Thanks,

Brandon

Edison Ortiz Wed, 07/15/2009 - 05:26

The Hub will have all the subinterfaces and IP subnets for the remotes in addition to the native subinterface for the ISP. The Remotes will have the native subinterface for the ISP in addition to the subinterface for the Hub with its corresponding subnet.

When I refer to the native subinterface for the ISP, it means you aren't tagging the Vlan on that subinterface while using the 'native' keyword on the encapsulation dot1q command.

___

Edison.

mbroberson1 Wed, 07/15/2009 - 05:28

That makes sense! Man you have been more that helpful Edison. I will rate your reply.

Thanks,

Brandon

mbroberson1 Wed, 07/15/2009 - 05:39

Edison,

If you are doing "router-on-a-stick" at the remotes will you just have to just make sure your "routed vlan" for the point-to-point" link is different and unique, not used in the LAN portion of your remote site? I hope I'm making sense.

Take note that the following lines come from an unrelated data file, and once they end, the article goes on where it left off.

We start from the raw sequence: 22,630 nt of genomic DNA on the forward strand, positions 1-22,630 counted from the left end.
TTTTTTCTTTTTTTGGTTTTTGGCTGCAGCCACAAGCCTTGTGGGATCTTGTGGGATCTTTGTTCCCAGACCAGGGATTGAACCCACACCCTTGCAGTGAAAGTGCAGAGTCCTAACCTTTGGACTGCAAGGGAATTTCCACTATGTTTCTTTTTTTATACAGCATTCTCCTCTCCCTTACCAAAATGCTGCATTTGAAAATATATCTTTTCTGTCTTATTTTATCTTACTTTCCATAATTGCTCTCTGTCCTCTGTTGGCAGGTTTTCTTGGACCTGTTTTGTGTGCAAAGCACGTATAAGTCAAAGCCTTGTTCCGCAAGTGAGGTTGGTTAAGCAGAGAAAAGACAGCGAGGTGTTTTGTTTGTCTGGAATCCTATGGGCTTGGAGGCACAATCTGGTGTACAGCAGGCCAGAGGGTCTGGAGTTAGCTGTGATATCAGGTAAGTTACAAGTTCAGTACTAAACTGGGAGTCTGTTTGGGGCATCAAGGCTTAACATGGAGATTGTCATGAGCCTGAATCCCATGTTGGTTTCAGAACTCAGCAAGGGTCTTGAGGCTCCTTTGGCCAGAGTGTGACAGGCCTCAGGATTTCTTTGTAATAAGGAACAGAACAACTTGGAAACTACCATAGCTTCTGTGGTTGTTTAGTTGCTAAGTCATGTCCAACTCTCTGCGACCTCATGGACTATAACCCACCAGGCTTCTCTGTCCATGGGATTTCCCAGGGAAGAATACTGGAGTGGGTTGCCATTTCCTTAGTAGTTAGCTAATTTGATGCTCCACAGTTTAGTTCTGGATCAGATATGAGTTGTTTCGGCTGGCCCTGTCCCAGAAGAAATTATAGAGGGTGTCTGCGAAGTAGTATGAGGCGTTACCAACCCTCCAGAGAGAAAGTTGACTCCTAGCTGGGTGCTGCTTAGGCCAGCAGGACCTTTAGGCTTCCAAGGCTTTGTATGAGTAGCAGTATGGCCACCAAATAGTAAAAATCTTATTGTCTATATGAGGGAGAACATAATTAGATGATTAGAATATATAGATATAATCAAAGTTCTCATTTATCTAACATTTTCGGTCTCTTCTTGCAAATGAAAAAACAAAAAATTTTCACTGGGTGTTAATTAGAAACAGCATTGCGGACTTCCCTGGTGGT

Thanks,

Brandon

mbroberson1 Wed, 07/15/2009 - 05:41

What I meant by that last post is you need to make sure the native the ISP gives you and your native at the remote is a different vlan number. Right?

-Brandon

Edison Ortiz Wed, 07/15/2009 - 05:42

You can re-use Vlans on this scenario as the router will break the tag at ingress from the MetroE network and send it routed back to the internal network. At the internal network the switch connecting to this router can apply another Vlan tag or leave the incoming traffic from the router untagged.

Your Vlan allocation concern would be if the router is also doing 'router-on-a-stick' internally.

__

Edison.

mbroberson1 Wed, 07/15/2009 - 05:51

Hi Edison,

So say the below config is you current router-on-a-stick configuration for a remote site (before ME implementation). And the provider gives you a vlan of say 200 to use. How could you arrange this config for the remote?

interface FastEthernet0/0

no ip address

speed 100

full-duplex

!

interface FastEthernet0/0.1

encapsulation dot1Q 1 native

ip address 10.10.1.208 255.255.255.0

!

interface FastEthernet0/0.2

description DHCP AP's

encapsulation dot1Q 2

ip address 10.10.2.1 255.255.255.0

ip helper-address 10.40.2.3

ip helper-address 10.40.2.4

!

interface FastEthernet0/0.3

description fhmi$access

encapsulation dot1Q 3